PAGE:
Fred Wolfe dies of complications from COVID-19

MOBILE, Ala. (BP)—Longtime pastor and Southern Baptist Convention leader Fred Wolfe died Jan. 3 due to complications caused by COVID-19. He was 83.

For 25 years, Wolfe was pastor of Cottage Hill Baptist Church in Mobile, Ala. During his career in ministry, he also served churches in North Carolina, Texas, Georgia and South Carolina. At age 70, he planted another church, Luke 4:18 Fellowship in Mobile, Ala.

He emerged as a leader in the Southern Baptist Convention during what supporters called the “conservative resurgence” and critics called the “fundamentalist takeover.”

Wolfe was chairman of the SBC Executive Committee, trustee of the Home Mission Board (now North American Mission Board) and president of the SBC Pastors’ Conference, at which he preached four times.

He was nominated for SBC president in 1994 but was defeated by Orlando pastor Jim Henry. - shop now!

SBC leaders offer tributes to Wolfe

Jason Allen, president of Midwestern Baptist Theological Seminary, came to faith in Christ as a college freshman under Wolfe’s preaching. - shop now!

“I was privileged to know Fred Wolfe from childhood as a family friend and as my pastor, and to benefit from his support and encouragement throughout my ministry,” Allen said.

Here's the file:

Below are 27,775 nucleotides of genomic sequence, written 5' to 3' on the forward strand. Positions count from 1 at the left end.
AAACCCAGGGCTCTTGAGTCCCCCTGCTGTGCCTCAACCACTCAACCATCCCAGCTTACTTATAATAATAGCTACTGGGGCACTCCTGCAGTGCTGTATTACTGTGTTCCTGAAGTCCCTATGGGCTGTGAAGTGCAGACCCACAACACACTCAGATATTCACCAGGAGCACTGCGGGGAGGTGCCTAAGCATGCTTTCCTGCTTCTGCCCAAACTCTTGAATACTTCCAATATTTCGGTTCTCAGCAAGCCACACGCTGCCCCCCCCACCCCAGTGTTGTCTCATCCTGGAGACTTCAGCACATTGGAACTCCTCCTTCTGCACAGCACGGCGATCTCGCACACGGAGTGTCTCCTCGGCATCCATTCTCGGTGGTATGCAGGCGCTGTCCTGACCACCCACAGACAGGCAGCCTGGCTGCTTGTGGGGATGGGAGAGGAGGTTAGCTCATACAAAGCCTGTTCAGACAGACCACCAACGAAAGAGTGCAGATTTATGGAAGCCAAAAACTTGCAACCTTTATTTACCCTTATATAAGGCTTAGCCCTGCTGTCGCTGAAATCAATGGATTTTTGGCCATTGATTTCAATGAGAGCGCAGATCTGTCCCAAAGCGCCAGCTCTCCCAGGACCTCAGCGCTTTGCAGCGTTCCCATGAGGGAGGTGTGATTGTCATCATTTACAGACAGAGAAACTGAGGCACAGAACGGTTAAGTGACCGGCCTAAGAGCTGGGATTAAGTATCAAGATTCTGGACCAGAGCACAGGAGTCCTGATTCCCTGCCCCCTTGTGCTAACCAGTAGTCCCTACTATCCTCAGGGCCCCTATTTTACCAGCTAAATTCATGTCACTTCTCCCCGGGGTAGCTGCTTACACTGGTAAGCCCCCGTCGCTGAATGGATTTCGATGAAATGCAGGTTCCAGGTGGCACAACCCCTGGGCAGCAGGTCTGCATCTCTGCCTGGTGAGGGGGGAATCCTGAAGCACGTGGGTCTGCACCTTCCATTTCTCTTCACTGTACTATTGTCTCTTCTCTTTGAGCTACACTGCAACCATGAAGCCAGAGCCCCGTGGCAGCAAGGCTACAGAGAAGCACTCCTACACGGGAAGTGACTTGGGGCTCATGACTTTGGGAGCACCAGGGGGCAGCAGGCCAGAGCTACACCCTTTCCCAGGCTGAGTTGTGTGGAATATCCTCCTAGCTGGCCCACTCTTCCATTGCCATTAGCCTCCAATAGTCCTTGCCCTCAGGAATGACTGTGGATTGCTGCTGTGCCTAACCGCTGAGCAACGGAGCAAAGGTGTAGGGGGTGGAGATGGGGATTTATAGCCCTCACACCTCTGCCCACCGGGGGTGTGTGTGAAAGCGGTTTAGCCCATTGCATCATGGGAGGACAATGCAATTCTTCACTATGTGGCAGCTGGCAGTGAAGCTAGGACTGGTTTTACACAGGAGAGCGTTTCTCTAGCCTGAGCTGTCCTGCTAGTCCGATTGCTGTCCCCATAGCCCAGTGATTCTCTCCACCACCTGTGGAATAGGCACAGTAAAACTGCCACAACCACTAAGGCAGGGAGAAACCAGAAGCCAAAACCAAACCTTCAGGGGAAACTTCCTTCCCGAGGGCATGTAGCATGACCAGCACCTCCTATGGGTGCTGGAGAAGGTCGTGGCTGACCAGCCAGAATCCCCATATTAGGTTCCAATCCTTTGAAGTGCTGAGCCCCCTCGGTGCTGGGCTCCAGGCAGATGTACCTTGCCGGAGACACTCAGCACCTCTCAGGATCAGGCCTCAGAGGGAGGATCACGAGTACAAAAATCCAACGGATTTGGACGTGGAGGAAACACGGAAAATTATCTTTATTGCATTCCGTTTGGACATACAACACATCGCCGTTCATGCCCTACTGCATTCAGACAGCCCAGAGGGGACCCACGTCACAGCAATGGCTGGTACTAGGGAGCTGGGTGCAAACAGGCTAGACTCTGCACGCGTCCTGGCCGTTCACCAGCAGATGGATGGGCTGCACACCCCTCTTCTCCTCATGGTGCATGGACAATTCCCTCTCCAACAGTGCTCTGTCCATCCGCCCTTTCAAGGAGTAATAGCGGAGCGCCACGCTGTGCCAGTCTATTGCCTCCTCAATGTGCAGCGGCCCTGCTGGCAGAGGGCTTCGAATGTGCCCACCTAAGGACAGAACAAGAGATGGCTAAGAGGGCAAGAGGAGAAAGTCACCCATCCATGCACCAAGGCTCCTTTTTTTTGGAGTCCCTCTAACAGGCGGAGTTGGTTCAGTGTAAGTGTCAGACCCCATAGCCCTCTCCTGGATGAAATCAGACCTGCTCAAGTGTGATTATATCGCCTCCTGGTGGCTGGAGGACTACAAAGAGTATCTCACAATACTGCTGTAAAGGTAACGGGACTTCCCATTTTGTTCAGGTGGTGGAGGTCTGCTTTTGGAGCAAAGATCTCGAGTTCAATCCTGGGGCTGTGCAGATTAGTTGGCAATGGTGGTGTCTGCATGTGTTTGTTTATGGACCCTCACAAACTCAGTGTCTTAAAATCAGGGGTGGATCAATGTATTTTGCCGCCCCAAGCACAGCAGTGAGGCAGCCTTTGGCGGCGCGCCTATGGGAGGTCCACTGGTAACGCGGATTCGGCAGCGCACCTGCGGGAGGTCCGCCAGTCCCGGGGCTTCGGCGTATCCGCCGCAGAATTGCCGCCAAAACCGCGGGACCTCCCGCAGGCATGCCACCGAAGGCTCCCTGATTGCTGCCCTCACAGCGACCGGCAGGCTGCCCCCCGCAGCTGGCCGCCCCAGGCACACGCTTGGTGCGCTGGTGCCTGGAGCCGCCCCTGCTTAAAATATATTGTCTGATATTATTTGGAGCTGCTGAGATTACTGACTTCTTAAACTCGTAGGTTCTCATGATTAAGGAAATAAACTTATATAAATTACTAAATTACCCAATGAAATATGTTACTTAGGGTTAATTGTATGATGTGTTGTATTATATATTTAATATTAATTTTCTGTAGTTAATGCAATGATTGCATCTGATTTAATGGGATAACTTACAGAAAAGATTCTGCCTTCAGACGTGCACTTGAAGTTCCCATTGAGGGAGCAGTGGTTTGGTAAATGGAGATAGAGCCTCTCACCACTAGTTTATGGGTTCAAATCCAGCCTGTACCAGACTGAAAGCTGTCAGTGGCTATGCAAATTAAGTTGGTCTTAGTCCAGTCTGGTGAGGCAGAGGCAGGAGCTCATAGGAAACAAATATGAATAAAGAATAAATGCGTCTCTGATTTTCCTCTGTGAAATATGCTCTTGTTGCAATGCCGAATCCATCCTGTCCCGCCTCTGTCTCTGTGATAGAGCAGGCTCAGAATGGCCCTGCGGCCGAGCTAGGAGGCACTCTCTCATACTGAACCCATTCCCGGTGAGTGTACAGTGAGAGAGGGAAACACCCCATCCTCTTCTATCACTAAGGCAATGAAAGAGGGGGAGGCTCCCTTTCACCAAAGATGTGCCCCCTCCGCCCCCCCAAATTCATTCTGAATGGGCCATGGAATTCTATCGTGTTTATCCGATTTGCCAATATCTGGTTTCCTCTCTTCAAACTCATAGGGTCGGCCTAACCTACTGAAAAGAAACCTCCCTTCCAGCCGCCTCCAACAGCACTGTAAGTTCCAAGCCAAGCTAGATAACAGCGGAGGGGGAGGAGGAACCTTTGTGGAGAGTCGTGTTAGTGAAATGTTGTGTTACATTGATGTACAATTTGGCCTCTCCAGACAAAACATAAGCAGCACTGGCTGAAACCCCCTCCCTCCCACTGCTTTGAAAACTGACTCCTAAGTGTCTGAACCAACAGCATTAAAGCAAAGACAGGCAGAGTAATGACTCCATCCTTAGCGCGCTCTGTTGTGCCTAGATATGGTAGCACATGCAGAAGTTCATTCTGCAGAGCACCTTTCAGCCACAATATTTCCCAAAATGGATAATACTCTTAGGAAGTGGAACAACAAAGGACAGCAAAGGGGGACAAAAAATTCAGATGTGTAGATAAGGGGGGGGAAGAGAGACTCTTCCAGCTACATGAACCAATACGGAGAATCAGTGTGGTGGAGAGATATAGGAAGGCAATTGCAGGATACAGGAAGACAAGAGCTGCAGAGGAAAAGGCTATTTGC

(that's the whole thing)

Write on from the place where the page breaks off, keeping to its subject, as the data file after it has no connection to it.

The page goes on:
“For me, Brother Fred fulfilled the Romans 10 mandate, and for that I’m eternally grateful,” he continued.

SBC Executive Committee President and CEO Ronnie Floyd called Wolfe a “great man of God with a deep commitment to the Lord,” adding: “At the same time, he was such a winsome personality who truly loved all people, always willing to laugh with others and enjoy life with everyone. He was a dear friend and brother in Christ.”

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Wolfe spent half of his years in the pastorate at Cottage Hill Baptist Church in Mobile. During that time, the church added 13,000 members, with 5,000 of them coming by profession of faith and baptism. After beginning and leading the Atlanta-based Barnabas ministry to pastors for 10 years, Wolfe said he felt God calling him back to the Mobile area in 2007.

Later that year, Wolfe started what he called a church for “scattered sheep.” That led to planting Luke 4:18 Fellowship, where he would serve as senior pastor until January 2020. At that point, the congregation’s longtime student pastor, David Bullock, became senior pastor while Wolfe transitioned to founding pastor.

“He truly was one of the humblest men I knew,” Bullock said. “He sought the Lord with all his heart and always gave me biblical council.”

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